Anyway, you get a big glop on your trowel and head to town. The hardest part we found about texturing was making sure we didn't leave any big trowel lines on the walls. The key is to go in continuous rainbow circular movements and not push too hard on the walls. Kind of hard to explain unless you're seeing it in action but it takes a little practice to get the motion down. It's very easy to do though, really anyone can do it. Since we were texturing over wallpaper, it was also very important that we covered all the paper seams with mud so that they wouldn't show after we painted. With all that said, we textured the entire kitchen in only 2 hours.

We were told that it's best to wait around 24 hours for the texture to dry before painting so that's what we did. Next step: Painting! priming. Geeze Louise it takes a lot of steps before you get to see your pretty paint color on the walls but we just had to keep telling ourselves to be patient. Thats easier said than done.
Someone much smarter than us suggested that we prime  the walls before painting. We could have easily skipped this step, but the texture sucks up a LOT of paint. And paint is expensive. Primer however, is much more wallet friendly, so we put a nice thick coat of primer over the walls. This was also a good step to evaluate our texturing job and spot any areas that didn't look even or needed more. Priming didn't take long at all because it wasn't necessary to cut in or get close to the edges. All we had to do was roll.

After finally being done with the priming, we could paint. We chose a warm grey that Sherwin Williams custom made for us. We have some grey/taupe tones in our granite that we really wanted to match and we were careful not to pick greys that were too bluish. We found the perfect color family on a Sherwin Williams swatch but the dark shade was too dark and the light was too light. So we took the swatch in and had them mix up a medium shade in between those colors and give us a little sample bucket. We took it home and loved the color. Bingo!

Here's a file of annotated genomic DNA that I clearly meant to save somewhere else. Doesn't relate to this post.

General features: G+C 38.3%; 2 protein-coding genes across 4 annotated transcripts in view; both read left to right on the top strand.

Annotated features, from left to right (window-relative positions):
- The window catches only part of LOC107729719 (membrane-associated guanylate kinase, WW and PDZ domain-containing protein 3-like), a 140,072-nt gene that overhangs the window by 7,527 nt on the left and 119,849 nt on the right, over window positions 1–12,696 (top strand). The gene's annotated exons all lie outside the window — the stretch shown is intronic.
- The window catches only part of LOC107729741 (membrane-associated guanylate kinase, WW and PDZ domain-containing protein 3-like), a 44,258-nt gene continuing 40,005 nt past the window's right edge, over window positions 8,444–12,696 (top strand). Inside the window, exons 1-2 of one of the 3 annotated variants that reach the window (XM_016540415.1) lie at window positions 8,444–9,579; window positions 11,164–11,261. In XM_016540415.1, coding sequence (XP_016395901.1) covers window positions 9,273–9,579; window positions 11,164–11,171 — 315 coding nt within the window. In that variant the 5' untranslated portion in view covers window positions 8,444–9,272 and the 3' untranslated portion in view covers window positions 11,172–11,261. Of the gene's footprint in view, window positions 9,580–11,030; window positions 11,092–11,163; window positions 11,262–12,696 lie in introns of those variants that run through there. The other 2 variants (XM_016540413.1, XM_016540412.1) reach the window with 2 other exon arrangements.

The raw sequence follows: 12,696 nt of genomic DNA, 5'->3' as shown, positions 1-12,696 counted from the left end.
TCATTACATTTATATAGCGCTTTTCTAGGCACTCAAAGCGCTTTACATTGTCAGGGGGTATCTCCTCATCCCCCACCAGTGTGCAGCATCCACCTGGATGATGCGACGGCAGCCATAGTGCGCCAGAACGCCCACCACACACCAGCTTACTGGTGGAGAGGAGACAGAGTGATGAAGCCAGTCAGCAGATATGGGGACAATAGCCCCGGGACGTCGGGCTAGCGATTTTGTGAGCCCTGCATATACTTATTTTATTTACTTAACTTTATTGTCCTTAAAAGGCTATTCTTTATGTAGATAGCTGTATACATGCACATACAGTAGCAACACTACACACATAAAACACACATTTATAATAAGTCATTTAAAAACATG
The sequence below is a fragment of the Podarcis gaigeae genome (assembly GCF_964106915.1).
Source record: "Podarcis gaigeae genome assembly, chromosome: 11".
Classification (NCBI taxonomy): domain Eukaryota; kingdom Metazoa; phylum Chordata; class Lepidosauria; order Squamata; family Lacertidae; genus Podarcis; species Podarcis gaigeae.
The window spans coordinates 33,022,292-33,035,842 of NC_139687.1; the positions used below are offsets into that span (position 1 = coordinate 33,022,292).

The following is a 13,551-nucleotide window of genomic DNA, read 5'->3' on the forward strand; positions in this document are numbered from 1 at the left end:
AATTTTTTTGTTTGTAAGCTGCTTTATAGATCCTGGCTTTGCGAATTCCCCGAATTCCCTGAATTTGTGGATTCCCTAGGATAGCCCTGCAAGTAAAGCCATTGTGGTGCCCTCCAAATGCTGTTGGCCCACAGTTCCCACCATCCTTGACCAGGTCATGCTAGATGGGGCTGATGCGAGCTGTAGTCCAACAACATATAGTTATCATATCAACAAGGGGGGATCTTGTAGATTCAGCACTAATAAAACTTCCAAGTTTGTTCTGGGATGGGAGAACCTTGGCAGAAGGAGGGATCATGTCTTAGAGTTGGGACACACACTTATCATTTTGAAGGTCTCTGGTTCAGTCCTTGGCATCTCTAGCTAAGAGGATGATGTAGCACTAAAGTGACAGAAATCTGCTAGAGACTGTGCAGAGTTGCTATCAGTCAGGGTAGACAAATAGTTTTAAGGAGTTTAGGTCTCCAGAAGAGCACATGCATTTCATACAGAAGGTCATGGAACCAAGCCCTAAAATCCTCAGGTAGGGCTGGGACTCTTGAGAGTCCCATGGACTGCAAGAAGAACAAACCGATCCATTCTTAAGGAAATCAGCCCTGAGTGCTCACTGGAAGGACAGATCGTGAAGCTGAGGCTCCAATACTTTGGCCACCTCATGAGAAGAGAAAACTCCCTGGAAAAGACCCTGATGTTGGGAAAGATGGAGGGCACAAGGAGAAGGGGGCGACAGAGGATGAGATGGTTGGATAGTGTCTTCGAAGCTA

We started taping off the molding in one section of the kitchen and immediately realized that was a horrible idea. The tape was ripping off little pieces of our newly painted molding. Take two steps forward and one step back, right? Neither of us had ever painted enough walls to learn how to 'cut-in' but I guess now was the time to learn. It seams pretty straight forward, but I was really nervous about making my straight brush lines look more like jagged chevron lines. Not exactly the look we're going for. Luckily there are a ton of youtube videos with some really great tips on cutting in for first timers like us. We edged the walls first and then went back with the roller. And that was it! We love how the color turned out against the crisp white cabinets.

This picture is kind of deceiving. We took this picture at night so without the natural sunlight coming in, the color looks darker than in person.

Here's a better shot with some sunlight to show what the color looks like.

And here is a closeup of our b-e-a-utiful texture (If we say so ourselves)

While we had the grey paint out, we also painted inside the glass-doored cabinets, on the back section. If we eventually want to add more of a pop of color, this would be a great place to add it, but for now we really love the grey. We have also thrown around the idea of adding in lights to these cabinets but that's another day.

It feels so good to finally be done (for the most part) with our kitchen. We still have more work in queue, such as hanging curtains, buying decorations, bleaching the grout, changing the light fixture and a few other things here and there, but the hardest part is behind us. Now on to the next project!